Skyler Oberst: The Journey of Work

I’m not here to tell you that once you make it to a certain point all things are wonderful. This is not that generic testimonial where I proudly say that “I’ve now arrived at being successful and you can be too!” In fact, I’m here to tell you something different…
 
I’d like you to consider what it means to be successful. It’s funny how when people reflect on the skills that brought them success, they tend to skip over the difficult and unpleasant realization that it’s hard work and can leave you scarred. Everyone will mention their first job of mowing lawns or working in a fast food restaurant but no one talks about how painful sunburns can be or how the hot grease from a fry machine can leave a pretty gnarly scar you if you’re not careful (believe me– it hurts!). Seldom do people want to hear these things because they’re more interested in the destination, thinking that they can make it there someday if they just had the right road map.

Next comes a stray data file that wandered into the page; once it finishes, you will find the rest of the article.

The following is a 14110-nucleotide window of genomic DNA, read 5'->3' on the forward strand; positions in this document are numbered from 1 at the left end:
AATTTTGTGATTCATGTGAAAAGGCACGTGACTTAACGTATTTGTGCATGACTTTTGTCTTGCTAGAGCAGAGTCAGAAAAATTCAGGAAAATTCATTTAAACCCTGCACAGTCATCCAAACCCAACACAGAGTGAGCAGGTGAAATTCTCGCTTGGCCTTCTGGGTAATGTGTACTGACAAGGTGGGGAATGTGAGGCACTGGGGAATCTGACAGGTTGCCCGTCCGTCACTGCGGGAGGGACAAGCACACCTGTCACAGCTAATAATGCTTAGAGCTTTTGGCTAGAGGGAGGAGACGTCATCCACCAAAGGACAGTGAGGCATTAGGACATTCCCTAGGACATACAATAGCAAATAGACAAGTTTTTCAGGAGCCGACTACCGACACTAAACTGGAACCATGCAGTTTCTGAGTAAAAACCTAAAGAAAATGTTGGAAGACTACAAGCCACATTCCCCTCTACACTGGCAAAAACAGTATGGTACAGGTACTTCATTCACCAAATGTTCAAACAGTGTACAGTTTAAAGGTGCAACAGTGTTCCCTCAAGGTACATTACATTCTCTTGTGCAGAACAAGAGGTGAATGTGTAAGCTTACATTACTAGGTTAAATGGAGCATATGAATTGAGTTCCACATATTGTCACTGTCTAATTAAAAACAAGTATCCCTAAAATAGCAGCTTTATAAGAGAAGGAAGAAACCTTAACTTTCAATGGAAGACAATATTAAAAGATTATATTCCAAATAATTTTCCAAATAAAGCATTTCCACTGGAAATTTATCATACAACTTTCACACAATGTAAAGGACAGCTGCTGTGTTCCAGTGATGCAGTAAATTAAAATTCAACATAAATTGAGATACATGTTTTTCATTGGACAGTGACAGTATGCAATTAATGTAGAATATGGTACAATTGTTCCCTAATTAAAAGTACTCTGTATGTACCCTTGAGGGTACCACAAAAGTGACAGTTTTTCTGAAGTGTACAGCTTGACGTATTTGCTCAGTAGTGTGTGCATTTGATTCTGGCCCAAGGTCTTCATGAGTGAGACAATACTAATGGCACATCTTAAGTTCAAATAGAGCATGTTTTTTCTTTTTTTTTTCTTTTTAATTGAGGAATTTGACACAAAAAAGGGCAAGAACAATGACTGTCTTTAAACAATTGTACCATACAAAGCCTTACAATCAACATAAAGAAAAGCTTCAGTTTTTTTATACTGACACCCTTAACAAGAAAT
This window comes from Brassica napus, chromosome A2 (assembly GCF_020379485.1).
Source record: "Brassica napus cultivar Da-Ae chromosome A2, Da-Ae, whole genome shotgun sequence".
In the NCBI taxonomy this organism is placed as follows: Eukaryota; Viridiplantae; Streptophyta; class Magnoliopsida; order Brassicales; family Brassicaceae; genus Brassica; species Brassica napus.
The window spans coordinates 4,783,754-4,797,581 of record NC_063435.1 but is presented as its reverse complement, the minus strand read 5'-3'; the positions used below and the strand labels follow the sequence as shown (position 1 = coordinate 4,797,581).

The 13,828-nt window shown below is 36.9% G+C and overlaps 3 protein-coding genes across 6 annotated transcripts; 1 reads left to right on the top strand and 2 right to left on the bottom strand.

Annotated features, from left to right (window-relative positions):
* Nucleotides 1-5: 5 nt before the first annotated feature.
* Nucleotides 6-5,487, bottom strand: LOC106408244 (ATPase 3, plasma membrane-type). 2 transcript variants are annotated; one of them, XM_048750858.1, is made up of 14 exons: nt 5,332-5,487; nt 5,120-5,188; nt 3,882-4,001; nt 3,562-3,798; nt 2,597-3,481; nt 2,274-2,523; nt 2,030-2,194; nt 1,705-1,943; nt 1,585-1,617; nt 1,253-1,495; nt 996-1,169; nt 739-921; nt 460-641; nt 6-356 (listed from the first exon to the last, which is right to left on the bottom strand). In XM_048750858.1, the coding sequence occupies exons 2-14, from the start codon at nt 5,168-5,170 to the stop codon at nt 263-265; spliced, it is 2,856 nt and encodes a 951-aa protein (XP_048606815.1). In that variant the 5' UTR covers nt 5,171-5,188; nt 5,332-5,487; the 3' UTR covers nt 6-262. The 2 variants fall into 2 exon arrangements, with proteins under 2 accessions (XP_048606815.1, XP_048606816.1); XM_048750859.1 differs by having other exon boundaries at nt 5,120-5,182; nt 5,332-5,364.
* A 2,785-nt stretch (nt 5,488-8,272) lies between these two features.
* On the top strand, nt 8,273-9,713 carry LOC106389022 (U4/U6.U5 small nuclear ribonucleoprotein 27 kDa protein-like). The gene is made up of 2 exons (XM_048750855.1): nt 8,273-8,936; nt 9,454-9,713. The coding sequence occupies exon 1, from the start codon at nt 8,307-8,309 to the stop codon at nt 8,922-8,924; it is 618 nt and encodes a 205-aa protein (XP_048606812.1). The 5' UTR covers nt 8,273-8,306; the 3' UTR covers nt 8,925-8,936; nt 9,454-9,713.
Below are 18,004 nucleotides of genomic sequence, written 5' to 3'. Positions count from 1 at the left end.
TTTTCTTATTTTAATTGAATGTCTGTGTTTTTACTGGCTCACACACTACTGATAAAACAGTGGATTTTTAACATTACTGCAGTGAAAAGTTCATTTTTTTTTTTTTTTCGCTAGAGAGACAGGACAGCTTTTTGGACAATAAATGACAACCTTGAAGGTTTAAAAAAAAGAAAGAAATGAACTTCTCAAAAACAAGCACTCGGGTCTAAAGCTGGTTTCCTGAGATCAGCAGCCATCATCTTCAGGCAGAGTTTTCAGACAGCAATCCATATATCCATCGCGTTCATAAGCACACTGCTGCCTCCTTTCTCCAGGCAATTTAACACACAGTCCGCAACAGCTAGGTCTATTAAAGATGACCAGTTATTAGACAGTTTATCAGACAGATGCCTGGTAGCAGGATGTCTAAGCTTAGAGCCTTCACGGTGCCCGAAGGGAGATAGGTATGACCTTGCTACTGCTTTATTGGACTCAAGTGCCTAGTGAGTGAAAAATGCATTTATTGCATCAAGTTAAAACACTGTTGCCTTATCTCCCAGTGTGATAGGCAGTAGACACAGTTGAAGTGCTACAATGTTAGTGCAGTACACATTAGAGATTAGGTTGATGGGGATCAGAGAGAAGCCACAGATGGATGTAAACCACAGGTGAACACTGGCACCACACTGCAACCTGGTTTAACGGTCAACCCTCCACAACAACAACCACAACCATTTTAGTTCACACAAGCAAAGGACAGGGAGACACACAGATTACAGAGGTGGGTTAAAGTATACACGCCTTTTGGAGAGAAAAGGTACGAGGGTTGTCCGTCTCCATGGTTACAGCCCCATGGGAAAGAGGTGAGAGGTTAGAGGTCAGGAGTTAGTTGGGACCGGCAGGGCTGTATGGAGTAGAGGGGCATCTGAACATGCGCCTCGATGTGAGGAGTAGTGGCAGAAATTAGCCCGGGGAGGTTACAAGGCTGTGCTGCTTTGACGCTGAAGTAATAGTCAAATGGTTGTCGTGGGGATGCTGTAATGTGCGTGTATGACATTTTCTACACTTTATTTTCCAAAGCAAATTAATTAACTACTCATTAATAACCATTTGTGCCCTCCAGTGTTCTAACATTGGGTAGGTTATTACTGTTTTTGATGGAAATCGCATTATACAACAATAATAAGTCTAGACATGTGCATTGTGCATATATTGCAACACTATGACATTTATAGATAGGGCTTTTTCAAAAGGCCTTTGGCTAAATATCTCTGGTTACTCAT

For me being successful is not a destination, but describes a way of moving through the world and interacting with people. That’s why work is so important. It’s a way of seeing every opportunity as a chance to grow into a better person. Successful people are the ones that are willing to put in the work to do the difficult and unpleasant things. Successful people do these things willingly because the work needs to be done and they see that discipline and fortitude are skills speak not only to their work but to their integrity. This type of tough work prepares you for life and when things don’t go the way they should. It’s good practice. Washing dishes or mopping floors have been some of the most rewarding experiences where I learned about the value of feeling like you accomplished something and the satisfaction of earning your keep. These lessons I learned I still apply whether in the boardroom or at home.
 
You can see this in the way strong leaders treat others, in the way they conduct themselves. And if you ask them… They may have some great lessons about the scars they picked up along the way. So why do I work? I work for the opportunity to enjoy the journey, learn the difficult lessons and savor each and every experience.
 

Share Why You Work
WhyWeWork@skils-kin.org